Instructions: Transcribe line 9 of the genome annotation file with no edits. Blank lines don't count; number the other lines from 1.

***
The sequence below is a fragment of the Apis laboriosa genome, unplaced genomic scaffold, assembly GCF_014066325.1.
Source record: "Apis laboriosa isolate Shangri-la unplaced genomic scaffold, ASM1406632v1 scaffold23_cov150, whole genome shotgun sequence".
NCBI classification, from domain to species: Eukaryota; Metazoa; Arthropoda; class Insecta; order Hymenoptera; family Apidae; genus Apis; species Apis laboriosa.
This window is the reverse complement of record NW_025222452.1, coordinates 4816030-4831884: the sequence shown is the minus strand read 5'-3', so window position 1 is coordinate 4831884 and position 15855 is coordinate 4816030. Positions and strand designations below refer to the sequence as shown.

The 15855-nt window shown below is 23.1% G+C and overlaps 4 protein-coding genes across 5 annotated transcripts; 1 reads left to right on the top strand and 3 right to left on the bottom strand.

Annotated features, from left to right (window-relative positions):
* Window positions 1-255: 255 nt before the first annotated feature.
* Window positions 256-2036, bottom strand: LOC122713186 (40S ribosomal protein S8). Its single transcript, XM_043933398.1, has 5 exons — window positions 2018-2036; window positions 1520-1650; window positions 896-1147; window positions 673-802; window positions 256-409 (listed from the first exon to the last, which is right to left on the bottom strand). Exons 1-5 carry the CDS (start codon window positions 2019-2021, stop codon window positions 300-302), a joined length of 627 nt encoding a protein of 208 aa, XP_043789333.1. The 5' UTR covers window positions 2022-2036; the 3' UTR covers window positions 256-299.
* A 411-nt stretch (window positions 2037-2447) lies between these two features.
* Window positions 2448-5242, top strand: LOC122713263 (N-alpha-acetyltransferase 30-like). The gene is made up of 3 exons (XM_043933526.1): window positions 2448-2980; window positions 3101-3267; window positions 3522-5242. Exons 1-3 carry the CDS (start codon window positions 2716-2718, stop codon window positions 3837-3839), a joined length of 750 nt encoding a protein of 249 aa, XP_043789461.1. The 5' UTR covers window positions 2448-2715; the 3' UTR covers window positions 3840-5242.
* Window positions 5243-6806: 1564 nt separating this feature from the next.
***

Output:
* A 411-nt stretch (window positions 2037-2447) lies between these two features.